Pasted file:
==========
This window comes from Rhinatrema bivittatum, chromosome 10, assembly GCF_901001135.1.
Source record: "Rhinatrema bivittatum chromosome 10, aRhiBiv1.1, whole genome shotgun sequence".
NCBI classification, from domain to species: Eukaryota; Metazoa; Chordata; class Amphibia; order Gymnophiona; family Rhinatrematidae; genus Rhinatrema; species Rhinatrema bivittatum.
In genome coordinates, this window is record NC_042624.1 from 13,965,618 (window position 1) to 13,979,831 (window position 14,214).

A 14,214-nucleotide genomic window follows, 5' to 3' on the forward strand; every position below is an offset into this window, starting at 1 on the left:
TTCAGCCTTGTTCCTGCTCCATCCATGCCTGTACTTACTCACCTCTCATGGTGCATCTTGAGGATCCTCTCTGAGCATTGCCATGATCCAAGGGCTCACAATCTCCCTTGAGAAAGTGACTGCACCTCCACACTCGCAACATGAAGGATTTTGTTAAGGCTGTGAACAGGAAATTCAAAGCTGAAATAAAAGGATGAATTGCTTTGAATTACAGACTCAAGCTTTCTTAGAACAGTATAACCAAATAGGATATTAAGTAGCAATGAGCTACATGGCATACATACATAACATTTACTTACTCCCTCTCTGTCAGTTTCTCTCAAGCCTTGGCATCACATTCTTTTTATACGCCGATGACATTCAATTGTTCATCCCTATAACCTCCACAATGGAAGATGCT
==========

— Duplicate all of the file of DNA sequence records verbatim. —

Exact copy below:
This window comes from Rhinatrema bivittatum, chromosome 10, assembly GCF_901001135.1.
Source record: "Rhinatrema bivittatum chromosome 10, aRhiBiv1.1, whole genome shotgun sequence".
NCBI classification, from domain to species: Eukaryota; Metazoa; Chordata; class Amphibia; order Gymnophiona; family Rhinatrematidae; genus Rhinatrema; species Rhinatrema bivittatum.
In genome coordinates, this window is record NC_042624.1 from 13,965,618 (window position 1) to 13,979,831 (window position 14,214).

A 14,214-nucleotide genomic window follows, 5' to 3' on the forward strand; every position below is an offset into this window, starting at 1 on the left:
TTCAGCCTTGTTCCTGCTCCATCCATGCCTGTACTTACTCACCTCTCATGGTGCATCTTGAGGATCCTCTCTGAGCATTGCCATGATCCAAGGGCTCACAATCTCCCTTGAGAAAGTGACTGCACCTCCACACTCGCAACATGAAGGATTTTGTTAAGGCTGTGAACAGGAAATTCAAAGCTGAAATAAAAGGATGAATTGCTTTGAATTACAGACTCAAGCTTTCTTAGAACAGTATAACCAAATAGGATATTAAGTAGCAATGAGCTACATGGCATACATACATAACATTTACTTACTCCCTCTCTGTCAGTTTCTCTCAAGCCTTGGCATCACATTCTTTTTATACGCCGATGACATTCAATTGTTCATCCCTATAACCTCCACAATGGAAGATGCT